We examined expression levels of total and nuclear EGFR as well as p16 status based on evidence that nuclear EGFR may have a role in DNA damage repair.
A HPV-negative (SQ20B) and a HPV-positive (UMSCC47) HNSCC cell line were examined for EGFR and γH2AX expression. A tissue microarray (TMA) containing 123 cores obtained from 101 HNSCC tumors was analyzed for EGFR expression by automated quantitative analysis and p16 expression by immunohistochemical staining (IHC) and these results were correlated with available clinical data.
SQ20B had higher EGFR expression than UMSCC47. Nuclear localization of EGFR upon activation with transforming growth factor-alpha was observed in SQ20B, but not in UMSCC47. SQ20B also had increased γH2AX foci compared to UMSCC47 suggesting that SQ20B has more DNA damage compared to UMSCC47. Total and nuclear EGFR was reliably obtained from 80 of 101 patients. p16 levels were determined in 87 of 101 patients. p16 levels were strongly associated with the oropharyngeal subsite and poorly differentiated histology. Expression of total and nuclear EGFR was higher in p16-negative tumors compared to p16-positive tumors (Wilcoxon Rank Test, p=0.038 and p=0.014, respectively).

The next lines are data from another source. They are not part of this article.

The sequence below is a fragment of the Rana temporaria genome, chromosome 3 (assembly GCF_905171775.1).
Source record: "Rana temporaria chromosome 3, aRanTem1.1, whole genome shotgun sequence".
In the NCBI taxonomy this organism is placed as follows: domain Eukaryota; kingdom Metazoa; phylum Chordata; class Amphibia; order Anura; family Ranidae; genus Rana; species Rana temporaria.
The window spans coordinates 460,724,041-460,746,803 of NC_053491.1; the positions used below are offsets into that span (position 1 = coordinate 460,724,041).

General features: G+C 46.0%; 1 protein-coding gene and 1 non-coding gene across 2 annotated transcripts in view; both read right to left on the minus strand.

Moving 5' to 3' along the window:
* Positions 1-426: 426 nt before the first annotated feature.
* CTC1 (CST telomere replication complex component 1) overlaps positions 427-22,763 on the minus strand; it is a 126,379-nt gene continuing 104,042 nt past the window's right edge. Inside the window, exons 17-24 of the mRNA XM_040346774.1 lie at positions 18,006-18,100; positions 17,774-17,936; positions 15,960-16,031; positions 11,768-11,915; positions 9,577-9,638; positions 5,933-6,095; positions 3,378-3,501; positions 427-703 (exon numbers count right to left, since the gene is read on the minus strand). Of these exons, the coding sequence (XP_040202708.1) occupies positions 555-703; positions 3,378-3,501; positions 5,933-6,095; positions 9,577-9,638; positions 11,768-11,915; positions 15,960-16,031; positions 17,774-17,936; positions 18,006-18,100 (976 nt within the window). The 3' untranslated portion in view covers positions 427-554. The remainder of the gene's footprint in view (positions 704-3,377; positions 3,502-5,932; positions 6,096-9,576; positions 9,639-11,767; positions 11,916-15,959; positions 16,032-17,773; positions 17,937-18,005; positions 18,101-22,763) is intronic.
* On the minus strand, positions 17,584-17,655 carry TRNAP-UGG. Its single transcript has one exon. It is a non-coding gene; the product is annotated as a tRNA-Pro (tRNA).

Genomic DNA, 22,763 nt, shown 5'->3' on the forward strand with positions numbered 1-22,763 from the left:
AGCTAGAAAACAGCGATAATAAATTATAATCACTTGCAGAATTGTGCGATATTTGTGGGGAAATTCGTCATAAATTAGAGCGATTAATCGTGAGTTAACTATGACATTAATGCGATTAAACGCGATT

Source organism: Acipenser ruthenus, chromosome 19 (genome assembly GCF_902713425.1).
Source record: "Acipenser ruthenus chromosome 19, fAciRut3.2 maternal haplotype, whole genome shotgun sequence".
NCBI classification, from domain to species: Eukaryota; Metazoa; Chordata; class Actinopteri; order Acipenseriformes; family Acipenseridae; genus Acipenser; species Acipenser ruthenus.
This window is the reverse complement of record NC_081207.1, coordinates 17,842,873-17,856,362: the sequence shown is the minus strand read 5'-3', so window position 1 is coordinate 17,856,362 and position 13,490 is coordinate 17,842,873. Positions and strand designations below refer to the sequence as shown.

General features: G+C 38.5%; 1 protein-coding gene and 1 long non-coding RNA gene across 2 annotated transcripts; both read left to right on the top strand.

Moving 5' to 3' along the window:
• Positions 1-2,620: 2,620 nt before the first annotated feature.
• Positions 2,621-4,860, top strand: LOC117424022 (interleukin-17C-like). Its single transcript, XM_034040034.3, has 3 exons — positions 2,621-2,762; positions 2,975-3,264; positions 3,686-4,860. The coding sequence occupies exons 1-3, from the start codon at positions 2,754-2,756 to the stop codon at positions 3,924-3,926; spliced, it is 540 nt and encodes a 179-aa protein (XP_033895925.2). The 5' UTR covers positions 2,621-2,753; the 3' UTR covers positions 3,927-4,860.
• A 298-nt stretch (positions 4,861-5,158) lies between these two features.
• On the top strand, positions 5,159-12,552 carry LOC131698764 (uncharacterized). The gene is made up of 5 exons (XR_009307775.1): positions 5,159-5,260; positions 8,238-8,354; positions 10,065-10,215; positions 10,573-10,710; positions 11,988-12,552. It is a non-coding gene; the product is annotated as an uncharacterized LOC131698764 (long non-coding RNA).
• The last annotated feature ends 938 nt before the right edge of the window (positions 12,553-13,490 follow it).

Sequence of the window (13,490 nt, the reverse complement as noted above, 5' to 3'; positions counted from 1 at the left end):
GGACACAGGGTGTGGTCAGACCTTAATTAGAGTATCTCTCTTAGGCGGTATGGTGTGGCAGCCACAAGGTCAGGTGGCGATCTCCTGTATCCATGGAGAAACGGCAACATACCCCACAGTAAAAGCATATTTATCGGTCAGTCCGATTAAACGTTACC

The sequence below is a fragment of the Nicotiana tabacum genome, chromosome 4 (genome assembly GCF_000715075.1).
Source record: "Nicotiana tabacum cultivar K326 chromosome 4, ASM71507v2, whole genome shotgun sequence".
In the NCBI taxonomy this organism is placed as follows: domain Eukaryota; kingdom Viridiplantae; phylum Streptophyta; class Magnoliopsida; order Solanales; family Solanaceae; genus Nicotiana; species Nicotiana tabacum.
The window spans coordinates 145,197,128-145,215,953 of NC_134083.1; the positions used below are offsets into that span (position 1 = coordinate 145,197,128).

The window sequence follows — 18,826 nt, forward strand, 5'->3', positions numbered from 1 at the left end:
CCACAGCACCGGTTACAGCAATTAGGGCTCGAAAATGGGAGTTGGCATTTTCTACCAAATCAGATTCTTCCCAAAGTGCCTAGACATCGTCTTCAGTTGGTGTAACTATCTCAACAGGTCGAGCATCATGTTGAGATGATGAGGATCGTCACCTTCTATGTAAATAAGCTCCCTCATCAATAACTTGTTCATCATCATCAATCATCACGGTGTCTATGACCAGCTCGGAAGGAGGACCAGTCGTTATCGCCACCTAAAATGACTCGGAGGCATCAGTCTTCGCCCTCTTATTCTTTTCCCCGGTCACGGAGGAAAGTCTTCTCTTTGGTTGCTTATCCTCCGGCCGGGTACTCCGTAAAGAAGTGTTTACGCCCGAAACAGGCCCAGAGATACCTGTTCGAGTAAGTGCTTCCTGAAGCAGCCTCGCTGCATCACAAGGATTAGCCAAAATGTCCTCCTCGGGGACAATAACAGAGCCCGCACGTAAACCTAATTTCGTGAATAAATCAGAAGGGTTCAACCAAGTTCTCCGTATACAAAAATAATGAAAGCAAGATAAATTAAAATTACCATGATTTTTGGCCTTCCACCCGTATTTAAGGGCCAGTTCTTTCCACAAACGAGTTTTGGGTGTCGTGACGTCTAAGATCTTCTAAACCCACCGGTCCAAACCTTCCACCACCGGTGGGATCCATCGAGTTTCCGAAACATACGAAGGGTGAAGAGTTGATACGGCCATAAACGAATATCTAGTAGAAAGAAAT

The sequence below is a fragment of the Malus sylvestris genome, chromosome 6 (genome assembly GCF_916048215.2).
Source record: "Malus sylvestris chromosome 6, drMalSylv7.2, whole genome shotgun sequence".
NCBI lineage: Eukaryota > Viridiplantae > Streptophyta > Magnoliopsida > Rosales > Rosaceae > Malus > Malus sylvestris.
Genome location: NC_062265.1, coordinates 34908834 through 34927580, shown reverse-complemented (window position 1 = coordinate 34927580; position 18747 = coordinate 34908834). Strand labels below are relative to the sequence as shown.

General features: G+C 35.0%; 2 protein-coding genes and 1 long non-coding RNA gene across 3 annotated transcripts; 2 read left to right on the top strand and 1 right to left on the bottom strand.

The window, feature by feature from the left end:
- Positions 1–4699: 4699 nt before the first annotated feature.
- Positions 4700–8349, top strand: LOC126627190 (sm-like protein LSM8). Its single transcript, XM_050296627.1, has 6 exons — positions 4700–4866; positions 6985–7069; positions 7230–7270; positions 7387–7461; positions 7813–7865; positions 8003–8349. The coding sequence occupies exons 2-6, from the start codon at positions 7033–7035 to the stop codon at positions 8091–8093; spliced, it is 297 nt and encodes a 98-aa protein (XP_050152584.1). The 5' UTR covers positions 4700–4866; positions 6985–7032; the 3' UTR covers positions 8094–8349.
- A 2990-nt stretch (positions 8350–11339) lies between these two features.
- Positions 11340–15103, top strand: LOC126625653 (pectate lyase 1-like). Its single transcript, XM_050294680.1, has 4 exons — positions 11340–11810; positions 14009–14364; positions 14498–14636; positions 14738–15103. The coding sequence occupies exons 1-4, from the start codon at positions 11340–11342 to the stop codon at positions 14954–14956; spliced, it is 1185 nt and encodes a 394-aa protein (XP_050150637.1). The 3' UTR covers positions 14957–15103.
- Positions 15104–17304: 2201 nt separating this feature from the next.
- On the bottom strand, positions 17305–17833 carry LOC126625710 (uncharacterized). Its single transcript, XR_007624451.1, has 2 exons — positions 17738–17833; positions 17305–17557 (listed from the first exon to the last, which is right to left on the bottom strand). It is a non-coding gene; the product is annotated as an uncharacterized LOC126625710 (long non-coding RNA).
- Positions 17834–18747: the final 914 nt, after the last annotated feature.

Further studies are required to determine a mechanistic link between these two prognostic factors, and the significance of EGFR localization to nucleus has in DNA damage repair upon pathway activation.
PMCID: PMC3574977  PMID: 23086695
HNSCC; nuclear EGFR; p16
17.  Informational Needs of Head and Neck Cancer Patients 
Health and technology  2012;2(1):57-62.